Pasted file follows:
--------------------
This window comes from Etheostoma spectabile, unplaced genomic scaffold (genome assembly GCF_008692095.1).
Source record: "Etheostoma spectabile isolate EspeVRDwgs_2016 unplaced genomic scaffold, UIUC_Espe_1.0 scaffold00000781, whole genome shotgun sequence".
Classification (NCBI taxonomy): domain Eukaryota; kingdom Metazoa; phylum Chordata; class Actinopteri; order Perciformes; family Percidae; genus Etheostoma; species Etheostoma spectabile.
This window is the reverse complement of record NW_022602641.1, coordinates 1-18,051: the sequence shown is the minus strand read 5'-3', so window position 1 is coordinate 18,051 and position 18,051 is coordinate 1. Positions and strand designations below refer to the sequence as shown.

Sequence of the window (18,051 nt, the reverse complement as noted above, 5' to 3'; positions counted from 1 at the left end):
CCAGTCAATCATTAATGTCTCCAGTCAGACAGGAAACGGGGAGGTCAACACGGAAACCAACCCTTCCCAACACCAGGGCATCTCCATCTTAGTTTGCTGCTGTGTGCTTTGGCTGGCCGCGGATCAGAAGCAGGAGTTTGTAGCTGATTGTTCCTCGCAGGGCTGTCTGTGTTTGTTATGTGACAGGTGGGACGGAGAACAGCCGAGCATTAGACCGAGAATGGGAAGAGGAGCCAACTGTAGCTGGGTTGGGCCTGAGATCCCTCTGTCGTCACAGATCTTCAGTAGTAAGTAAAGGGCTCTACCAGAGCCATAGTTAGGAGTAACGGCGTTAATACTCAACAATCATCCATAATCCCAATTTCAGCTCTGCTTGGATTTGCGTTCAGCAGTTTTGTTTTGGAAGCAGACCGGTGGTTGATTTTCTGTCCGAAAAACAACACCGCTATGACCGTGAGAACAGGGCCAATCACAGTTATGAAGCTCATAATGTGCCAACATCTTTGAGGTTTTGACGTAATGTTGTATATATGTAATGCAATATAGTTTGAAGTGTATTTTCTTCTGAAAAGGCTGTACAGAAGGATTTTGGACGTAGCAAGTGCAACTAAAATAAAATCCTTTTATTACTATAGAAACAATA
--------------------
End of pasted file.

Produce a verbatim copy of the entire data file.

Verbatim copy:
This window comes from Etheostoma spectabile, unplaced genomic scaffold (genome assembly GCF_008692095.1).
Source record: "Etheostoma spectabile isolate EspeVRDwgs_2016 unplaced genomic scaffold, UIUC_Espe_1.0 scaffold00000781, whole genome shotgun sequence".
Classification (NCBI taxonomy): domain Eukaryota; kingdom Metazoa; phylum Chordata; class Actinopteri; order Perciformes; family Percidae; genus Etheostoma; species Etheostoma spectabile.
This window is the reverse complement of record NW_022602641.1, coordinates 1-18,051: the sequence shown is the minus strand read 5'-3', so window position 1 is coordinate 18,051 and position 18,051 is coordinate 1. Positions and strand designations below refer to the sequence as shown.

Sequence of the window (18,051 nt, the reverse complement as noted above, 5' to 3'; positions counted from 1 at the left end):
CCAGTCAATCATTAATGTCTCCAGTCAGACAGGAAACGGGGAGGTCAACACGGAAACCAACCCTTCCCAACACCAGGGCATCTCCATCTTAGTTTGCTGCTGTGTGCTTTGGCTGGCCGCGGATCAGAAGCAGGAGTTTGTAGCTGATTGTTCCTCGCAGGGCTGTCTGTGTTTGTTATGTGACAGGTGGGACGGAGAACAGCCGAGCATTAGACCGAGAATGGGAAGAGGAGCCAACTGTAGCTGGGTTGGGCCTGAGATCCCTCTGTCGTCACAGATCTTCAGTAGTAAGTAAAGGGCTCTACCAGAGCCATAGTTAGGAGTAACGGCGTTAATACTCAACAATCATCCATAATCCCAATTTCAGCTCTGCTTGGATTTGCGTTCAGCAGTTTTGTTTTGGAAGCAGACCGGTGGTTGATTTTCTGTCCGAAAAACAACACCGCTATGACCGTGAGAACAGGGCCAATCACAGTTATGAAGCTCATAATGTGCCAACATCTTTGAGGTTTTGACGTAATGTTGTATATATGTAATGCAATATAGTTTGAAGTGTATTTTCTTCTGAAAAGGCTGTACAGAAGGATTTTGGACGTAGCAAGTGCAACTAAAATAAAATCCTTTTATTACTATAGAAACAATA